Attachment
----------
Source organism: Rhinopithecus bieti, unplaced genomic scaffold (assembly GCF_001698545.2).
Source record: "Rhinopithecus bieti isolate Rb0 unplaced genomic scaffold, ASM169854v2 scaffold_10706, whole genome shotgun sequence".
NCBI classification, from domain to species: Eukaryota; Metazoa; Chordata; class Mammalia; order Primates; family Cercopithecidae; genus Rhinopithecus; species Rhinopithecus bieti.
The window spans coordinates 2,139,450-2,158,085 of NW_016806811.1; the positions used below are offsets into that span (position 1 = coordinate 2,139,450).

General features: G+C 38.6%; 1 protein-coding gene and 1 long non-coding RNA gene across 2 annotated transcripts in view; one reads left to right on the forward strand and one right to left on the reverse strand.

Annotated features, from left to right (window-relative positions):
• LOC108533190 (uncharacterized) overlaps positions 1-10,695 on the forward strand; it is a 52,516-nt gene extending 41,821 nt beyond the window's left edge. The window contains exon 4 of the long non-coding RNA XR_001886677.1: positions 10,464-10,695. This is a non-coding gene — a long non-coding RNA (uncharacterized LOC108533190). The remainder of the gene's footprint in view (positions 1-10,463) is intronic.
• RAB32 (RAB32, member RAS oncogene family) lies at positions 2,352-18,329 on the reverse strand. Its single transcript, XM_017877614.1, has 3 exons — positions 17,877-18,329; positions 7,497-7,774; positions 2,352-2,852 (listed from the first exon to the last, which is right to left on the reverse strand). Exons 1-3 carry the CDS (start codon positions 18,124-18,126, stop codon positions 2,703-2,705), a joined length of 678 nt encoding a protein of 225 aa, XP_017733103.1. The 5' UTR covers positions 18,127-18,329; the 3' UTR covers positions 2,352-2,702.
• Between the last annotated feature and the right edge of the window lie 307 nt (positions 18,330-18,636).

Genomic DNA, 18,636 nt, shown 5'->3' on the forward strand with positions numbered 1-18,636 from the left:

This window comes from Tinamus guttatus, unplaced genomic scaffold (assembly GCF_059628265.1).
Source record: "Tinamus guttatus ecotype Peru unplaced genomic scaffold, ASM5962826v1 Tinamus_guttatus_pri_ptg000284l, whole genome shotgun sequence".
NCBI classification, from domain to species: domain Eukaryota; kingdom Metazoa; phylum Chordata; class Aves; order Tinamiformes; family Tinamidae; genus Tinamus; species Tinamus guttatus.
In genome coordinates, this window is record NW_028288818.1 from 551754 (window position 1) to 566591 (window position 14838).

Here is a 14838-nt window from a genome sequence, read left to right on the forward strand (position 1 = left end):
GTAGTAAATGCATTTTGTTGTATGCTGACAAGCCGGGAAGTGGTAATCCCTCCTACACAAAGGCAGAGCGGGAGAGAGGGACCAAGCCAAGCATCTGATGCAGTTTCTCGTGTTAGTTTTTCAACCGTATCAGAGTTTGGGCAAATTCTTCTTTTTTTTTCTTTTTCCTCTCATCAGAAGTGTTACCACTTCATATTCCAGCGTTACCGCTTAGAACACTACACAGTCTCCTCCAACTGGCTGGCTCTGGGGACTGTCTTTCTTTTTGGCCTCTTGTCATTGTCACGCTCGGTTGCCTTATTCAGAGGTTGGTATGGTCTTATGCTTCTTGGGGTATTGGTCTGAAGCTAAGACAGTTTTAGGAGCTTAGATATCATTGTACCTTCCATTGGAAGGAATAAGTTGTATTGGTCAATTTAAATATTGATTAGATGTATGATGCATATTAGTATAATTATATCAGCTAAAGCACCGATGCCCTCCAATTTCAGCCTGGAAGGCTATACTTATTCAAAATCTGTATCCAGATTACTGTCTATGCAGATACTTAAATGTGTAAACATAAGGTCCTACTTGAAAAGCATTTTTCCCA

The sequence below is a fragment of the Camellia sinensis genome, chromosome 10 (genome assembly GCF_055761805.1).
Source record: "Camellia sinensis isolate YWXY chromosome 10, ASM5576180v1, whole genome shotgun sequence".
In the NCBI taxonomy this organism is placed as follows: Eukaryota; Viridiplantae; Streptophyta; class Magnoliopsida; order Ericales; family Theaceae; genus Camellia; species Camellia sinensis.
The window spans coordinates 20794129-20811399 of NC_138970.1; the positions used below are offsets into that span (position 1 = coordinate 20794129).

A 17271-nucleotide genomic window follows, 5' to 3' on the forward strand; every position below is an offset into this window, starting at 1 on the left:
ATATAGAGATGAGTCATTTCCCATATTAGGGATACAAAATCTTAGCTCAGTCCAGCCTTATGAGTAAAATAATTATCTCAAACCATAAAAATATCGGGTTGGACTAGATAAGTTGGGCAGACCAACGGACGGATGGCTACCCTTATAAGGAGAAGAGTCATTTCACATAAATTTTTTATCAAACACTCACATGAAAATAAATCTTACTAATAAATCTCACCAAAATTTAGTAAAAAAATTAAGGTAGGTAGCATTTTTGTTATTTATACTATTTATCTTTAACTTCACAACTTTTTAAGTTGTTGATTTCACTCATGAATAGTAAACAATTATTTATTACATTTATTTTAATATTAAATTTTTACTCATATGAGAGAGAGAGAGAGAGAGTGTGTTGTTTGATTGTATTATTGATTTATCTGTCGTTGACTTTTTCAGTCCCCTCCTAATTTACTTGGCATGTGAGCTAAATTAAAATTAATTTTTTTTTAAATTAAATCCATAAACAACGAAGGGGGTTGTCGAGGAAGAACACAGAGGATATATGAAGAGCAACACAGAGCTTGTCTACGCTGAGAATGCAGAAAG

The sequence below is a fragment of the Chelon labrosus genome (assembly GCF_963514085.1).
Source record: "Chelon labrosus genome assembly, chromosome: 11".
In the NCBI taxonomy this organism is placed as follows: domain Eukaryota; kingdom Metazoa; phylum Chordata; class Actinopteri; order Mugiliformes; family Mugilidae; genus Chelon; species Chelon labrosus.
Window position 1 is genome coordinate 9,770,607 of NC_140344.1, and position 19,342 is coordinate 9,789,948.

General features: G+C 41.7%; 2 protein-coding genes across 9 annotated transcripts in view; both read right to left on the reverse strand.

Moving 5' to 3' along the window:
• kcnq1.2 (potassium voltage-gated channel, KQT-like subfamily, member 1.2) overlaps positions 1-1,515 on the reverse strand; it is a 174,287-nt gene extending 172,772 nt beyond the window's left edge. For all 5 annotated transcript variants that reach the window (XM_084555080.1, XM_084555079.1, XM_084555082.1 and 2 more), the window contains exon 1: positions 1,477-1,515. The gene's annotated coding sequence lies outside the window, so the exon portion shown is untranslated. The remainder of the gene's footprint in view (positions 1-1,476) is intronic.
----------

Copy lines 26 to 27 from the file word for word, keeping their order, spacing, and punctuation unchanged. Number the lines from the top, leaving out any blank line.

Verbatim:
Window position 1 is genome coordinate 9,770,607 of NC_140344.1, and position 19,342 is coordinate 9,789,948.

General features: G+C 41.7%; 2 protein-coding genes across 9 annotated transcripts in view; both read right to left on the reverse strand.